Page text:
Tuesday, October 22, 2013

Whose line is it anyway? (concerning Universal Justification)

I ran across this statement recently and thought it might make for a good "guess who said it" post.  So go ahead and leave a comment with (a) your best guess as to the author and (b) your classification of the doctrinal content as "orthodox" or "heterodox."  For this post, we will allow anonymous comments.  Next week we will give proper attribution to these words and proceed to discuss them, so please save your extended critique of the statement until that time.

    Those theologians charge that I have set forth a universal justification, and indeed of such a kind that makes every person righteous by the very act of salvation and by participation, and simply carries them away into heaven. To this point they have directed every weapon of accusation thus far. But I have never dreamed or written anything of this sort. This, however, I had written against the Calvinists: since justification is universal according to Paul’s teaching (Rom. 5), redemption is not able to not be universal. But I called universal justification that by which God, considering the satisfaction of Christ, became favorably disposed toward the entire human race because of that satisfaction, and thus he accepted it just as if everyone had made satisfaction for himself, with the law having been entirely fulfilled. In this respect it is sensibly called universal justification, not first by me, but by Paul. In it only that act of Christ’s merit and satisfaction is considered at the tribunal of God. However, people still do not possess justification by their own act unless they apprehend by faith that which was approved and ratified by God on behalf of all. And so that it may be evident that I am thinking nothing foreign to Scripture…I will enumerate their testimonies respectively.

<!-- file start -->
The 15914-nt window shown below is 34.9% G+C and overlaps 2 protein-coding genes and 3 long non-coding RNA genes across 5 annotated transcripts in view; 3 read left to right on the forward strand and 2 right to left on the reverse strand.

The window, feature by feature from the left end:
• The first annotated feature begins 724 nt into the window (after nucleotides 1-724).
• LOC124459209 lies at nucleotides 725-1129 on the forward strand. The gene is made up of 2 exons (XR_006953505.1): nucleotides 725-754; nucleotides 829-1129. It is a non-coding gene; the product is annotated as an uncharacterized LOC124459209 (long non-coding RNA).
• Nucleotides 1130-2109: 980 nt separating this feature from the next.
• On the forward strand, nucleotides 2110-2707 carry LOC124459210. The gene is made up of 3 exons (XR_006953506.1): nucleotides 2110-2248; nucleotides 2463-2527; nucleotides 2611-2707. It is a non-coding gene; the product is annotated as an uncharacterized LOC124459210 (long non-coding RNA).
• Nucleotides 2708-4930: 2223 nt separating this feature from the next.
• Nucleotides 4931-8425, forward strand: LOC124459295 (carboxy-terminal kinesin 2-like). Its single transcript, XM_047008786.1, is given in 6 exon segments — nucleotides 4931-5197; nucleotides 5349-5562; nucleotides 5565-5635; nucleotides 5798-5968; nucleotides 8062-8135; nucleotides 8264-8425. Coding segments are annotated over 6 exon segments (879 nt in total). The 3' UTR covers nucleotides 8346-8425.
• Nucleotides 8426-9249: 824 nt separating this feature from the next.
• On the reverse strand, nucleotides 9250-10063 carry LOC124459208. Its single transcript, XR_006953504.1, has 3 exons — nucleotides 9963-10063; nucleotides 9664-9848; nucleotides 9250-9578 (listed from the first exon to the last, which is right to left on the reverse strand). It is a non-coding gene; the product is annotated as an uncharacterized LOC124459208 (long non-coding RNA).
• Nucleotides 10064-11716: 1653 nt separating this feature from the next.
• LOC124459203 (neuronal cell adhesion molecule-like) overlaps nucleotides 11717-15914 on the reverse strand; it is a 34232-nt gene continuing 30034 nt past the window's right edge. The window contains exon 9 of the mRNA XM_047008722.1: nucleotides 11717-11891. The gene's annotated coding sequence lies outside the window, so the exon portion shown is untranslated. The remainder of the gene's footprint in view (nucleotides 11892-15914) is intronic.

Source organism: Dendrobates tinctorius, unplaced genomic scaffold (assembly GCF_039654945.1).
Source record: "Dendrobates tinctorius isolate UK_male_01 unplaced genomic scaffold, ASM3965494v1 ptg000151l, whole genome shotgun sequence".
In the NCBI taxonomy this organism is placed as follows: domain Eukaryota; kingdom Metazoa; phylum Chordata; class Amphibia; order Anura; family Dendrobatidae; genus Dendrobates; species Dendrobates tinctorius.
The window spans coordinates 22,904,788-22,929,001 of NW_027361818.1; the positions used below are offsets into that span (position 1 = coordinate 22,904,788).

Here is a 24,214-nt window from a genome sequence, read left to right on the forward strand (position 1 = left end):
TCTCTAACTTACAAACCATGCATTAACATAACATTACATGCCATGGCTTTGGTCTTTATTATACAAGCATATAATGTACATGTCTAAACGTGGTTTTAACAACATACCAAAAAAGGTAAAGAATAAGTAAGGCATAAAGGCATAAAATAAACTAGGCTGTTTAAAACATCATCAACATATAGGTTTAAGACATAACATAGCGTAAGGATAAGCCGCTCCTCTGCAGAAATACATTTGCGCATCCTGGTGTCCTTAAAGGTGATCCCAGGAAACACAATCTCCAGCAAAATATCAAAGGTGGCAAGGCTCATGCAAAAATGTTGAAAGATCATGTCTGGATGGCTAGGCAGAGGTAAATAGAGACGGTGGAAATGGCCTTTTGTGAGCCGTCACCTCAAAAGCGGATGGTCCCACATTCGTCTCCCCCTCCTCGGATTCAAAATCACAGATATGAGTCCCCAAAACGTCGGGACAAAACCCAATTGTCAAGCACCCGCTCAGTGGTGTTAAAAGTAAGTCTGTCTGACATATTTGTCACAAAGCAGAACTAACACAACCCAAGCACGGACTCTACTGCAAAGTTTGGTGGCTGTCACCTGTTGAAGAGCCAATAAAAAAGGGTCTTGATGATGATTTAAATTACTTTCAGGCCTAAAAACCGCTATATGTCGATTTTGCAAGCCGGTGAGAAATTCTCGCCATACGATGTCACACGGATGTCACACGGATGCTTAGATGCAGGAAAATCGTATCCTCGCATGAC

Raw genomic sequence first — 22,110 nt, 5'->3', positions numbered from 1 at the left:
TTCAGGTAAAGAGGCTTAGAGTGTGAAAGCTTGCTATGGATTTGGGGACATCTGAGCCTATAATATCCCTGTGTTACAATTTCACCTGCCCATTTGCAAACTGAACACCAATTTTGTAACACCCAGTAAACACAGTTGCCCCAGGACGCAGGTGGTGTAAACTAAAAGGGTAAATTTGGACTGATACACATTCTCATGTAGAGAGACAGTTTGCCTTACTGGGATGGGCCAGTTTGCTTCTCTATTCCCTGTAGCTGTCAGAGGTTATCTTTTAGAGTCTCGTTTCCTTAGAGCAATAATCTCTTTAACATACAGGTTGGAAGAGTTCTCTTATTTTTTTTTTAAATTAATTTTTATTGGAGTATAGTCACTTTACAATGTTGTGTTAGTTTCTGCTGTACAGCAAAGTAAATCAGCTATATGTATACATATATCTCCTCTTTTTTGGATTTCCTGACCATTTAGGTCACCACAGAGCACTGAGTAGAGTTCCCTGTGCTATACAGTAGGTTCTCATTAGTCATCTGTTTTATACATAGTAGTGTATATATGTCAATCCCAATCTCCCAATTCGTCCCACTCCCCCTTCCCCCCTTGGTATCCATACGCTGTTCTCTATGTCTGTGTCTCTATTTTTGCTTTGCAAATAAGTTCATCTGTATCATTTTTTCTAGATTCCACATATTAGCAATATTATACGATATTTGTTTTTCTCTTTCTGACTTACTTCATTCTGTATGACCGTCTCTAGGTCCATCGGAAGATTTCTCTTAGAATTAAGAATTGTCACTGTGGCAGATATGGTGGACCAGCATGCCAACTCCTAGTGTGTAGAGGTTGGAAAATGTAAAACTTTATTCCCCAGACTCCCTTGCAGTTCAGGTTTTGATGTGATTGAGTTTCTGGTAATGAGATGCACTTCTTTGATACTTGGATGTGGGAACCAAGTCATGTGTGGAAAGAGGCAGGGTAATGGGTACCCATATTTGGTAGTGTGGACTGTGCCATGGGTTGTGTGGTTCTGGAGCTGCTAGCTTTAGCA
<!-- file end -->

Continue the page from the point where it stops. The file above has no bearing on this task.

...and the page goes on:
From Scripture we have Rom. 5, “And so, just as through the fault of one it resulted in condemnation for all, so also through the justification of one it resulted in justification of life for all people;” 2 Cor. 5 “When God was in Christ reconciling the world to himself, not counting their sins toward them.” To “be reconciled” is certainly to remove the anger toward the human race. To “be reconciled with the world,” is to remove the anger toward all people, which those theologians…bitterly deny, not without blasphemy. And “not to impute sins” is to justify or to recognize as just, with the manner of speaking being taken up from the market place. Therefore, that justification comes upon all people no less than condemnation; that the world is reconciled; that by the very judgment of God, which God carried out in his own Son, sins are not imputed to us, but are imputed to Christ; and that satisfaction has been offered by him and has been accepted by the Father—that is to set forth universal justification in its own legitimate respect.


Pastor Spencer said...

OK, I'll bite - and probably show my ignorance. I'll say "Luther" (2nd choice, Chemnitz) and "Orthodox."

Brett Meyer said...

Samuel Huber. Heterodox.

Anonymous said...

Walther. Convoluted-odox.

Tim Niedfeldt said...

You know what I like? "Huber Beer" You know what I don't like? Huber heterodoxy...or is that WELS orthodoxy? Hard to tell.

Tim Niedfeldt

Daniel Baker said...

Obviously the writing of Heresiarch Huber. Unequivocally heterodox.

LPC said...

Likewise Huber, heterodox.

But I can imagine Walther saying it if Huber didn't.


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